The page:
The New World of AI-Enabled Work

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The New World of AI-Enabled Work

As we discussed a few issues ago in our analysis of the trend Harnessing AI-Driven Growth, artificial intelligence will transform one industry after another over the coming decade, spurring economic growth in the United States and throughout the world.1  According to a study by the Accenture Institute for High Performance, AI technologies will increase labor productivity by as much as 40 percent, while doubling annual economic growth rates for most countries by 2035.2

How is this possible?  To understand AI’s potential, we only have to look at how another technology (computing) increased productivity and unleashed economic growth.  As Ajay Agrawal, Joshua S. Gans, and Avi Goldfarb of the University of Toronto’s Rotman School of Management explained recently in MIT Sloan Management Review, the semiconductor revolution reduced the cost of arithmetic

Half a century ago, it would take hundreds of high-salaried engineers using slide rules and calculators several months to solve problems that a computer can solve in an instant today.  In fact, everything that computers enable us to do today, from streaming music to designing spacecraft, is based on the ability of machines to process information and make calculations at incredible speed and minimal cost.

Similarly, artificial intelligence is turning another capability that has until now been expensive into one that will be cheap, and therefore abundant.  That capability is prediction.  Agrawal and his colleagues define prediction as “the ability to take information you have and generate information you previously didn’t have.”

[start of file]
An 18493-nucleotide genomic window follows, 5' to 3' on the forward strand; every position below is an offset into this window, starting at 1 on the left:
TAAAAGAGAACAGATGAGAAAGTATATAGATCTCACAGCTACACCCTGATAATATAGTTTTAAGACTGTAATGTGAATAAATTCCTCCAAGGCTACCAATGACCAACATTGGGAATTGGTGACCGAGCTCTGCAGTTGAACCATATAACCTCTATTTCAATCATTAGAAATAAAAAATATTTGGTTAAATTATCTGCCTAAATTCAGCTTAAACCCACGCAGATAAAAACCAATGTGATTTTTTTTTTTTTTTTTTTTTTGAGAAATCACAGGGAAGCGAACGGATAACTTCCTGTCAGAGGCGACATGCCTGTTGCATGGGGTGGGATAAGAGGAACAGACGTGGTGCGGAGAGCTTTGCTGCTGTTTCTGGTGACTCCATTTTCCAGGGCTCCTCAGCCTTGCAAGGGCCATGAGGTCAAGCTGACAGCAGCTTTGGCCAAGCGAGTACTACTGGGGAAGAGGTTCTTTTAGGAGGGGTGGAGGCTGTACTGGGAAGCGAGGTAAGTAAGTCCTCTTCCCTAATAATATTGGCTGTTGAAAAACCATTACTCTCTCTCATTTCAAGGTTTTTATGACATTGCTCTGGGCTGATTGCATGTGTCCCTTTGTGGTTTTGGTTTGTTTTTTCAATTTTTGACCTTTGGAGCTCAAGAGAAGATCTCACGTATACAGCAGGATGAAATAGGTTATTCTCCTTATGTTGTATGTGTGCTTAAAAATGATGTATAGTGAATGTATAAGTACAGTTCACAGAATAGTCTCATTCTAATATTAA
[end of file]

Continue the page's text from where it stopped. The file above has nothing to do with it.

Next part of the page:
The ability of machines to predict what will happen is the driving force behind autonomous vehicles, image recognition systems, and language translation services, as well as countless applications that haven’t been imagined yet.

The aspect of AI that makes prediction possible is known as “machine learning.”  Machines are said to “learn” when programmers feed them millions of inputs so they can establish rules and recognize patterns.  For example, after processing a multitude of images of basketballs, a computer will learn that basketballs are orange and round. 

But to distinguish a basketball from other round orange objects, such as orange fruit or the sun, the machine learns to use context in order to improve its accuracy.  For instance, it learns that a round orange object that is pictured near a basketball hoop is likely to be a basketball, while a round orange object that is shown in a bowl next to a banana is not.

In this way, the computer “predicts” whether a round orange object is a basketball, which is useful for image recognition systems...

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